Business Insider sat down with a former LivingSocial employee, who chose to remain anonymous, in order to hear his take on the current state of the daily deals business. Frankly, the prognosis isn’t so hot. The employee, who worked as a salesperson for LivingSocial and now does the same job for a different, undisclosed site, told his interviewer that “I think a lot of people have purchased so many deals realizing they’re not going to use half of them, so they’re going broke saving money.”
Beyond what he sees as an increased reluctance from consumers to purchase discounts they might never use, merchants themselves are showing more savvy when it comes to the discounts they’re willing to offer — and this will eventually squeeze the margins for the daily deals sites. Aside from the fact that it can be overwhelming for smaller businesses to receive cold calls from sales reps from dozens of Groupon imitators, business owners are calculating more carefully in terms of how they’ll agree to deals:
- Dwindling are the days of unlimited deals. More and more often, merchants will only agree to run a discount if they can cap the total number of offers to be sold.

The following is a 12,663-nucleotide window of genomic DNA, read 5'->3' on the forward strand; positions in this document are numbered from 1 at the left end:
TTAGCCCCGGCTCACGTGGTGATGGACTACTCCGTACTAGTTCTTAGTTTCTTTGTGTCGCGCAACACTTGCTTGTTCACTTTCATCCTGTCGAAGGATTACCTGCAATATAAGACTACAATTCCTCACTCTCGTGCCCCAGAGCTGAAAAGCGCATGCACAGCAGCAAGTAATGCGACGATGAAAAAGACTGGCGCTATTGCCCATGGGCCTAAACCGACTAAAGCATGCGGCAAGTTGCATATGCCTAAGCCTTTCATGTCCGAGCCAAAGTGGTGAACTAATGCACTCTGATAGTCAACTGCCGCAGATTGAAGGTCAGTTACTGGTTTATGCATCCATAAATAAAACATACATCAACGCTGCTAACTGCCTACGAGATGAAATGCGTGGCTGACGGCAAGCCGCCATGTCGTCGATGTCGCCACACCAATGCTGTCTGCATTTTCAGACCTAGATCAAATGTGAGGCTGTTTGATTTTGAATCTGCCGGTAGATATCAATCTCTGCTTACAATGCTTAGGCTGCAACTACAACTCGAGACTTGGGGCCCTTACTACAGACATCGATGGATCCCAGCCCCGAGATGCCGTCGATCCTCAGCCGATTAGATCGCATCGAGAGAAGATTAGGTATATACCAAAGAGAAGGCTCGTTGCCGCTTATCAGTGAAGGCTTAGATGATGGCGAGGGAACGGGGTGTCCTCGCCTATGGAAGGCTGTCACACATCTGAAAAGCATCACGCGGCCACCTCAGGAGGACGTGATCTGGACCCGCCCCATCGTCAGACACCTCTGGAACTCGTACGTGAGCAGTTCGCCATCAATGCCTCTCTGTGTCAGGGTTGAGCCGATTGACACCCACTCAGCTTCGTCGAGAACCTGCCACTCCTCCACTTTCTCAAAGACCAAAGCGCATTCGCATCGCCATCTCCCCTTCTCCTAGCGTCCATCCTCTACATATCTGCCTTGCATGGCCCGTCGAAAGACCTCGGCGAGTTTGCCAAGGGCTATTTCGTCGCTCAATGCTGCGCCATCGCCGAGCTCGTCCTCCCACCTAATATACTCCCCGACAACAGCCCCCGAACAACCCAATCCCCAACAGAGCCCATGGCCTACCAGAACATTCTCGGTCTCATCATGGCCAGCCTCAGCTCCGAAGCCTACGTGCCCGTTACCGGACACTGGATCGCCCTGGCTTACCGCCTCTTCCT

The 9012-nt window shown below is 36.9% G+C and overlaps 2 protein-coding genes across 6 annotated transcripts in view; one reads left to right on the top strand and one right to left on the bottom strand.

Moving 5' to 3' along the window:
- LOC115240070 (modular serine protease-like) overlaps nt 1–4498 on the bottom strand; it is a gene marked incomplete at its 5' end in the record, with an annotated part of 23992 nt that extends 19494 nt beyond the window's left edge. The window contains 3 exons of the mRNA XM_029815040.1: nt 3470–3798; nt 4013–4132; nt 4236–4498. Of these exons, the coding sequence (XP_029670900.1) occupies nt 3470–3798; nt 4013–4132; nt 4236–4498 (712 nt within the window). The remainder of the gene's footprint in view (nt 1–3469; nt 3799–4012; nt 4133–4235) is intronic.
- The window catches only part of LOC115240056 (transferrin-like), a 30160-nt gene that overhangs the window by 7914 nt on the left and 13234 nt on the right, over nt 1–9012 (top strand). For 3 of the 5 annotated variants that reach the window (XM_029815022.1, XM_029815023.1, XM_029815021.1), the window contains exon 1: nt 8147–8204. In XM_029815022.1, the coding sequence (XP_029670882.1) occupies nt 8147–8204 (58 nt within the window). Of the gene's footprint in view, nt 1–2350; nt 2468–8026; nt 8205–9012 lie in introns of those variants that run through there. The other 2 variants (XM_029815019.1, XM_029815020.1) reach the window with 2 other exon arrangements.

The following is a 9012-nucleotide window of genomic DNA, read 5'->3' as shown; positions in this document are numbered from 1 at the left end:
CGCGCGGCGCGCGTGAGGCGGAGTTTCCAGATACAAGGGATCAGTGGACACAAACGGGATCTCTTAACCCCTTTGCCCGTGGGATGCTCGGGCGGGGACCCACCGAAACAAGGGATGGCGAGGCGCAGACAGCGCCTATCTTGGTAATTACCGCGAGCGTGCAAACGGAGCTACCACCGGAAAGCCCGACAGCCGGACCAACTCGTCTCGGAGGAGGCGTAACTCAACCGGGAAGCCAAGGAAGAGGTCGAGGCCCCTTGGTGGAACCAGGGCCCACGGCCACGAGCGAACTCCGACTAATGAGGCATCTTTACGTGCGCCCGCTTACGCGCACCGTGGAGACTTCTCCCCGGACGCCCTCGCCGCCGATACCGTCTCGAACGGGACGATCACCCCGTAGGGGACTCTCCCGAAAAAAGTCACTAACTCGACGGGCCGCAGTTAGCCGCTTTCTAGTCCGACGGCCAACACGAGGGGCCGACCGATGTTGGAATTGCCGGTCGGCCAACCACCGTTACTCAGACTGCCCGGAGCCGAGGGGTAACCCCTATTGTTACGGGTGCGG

- Businesses are also far less inclined to offer a general special — say, $20 for a higher dollar value of any kind of food or product. Instead, they prefer to let customers pay a discounted price for a set menu or specific type of service.
- Blackout dates are new, too — restaurants and retailers, according to BI‘s source, are much more insistent on allowing discounts to be valid, for instance, only during certain hours or days of the week.
While he didn’t comment too much on the inimitable size of Groupon’s IPO, the sales rep being interviewed did note that he expected a lot of the copycat sites to disappear, particularly due to merchants’ new constraints on how and when they’d offer pre-paid discounts, if at all. And with buyers having second thoughts as to the value of these discounts, beyond the mere social implications of using vouchers, this former LivingSocial employee seems like he’s got a good case building up for a possible daily deal implosion.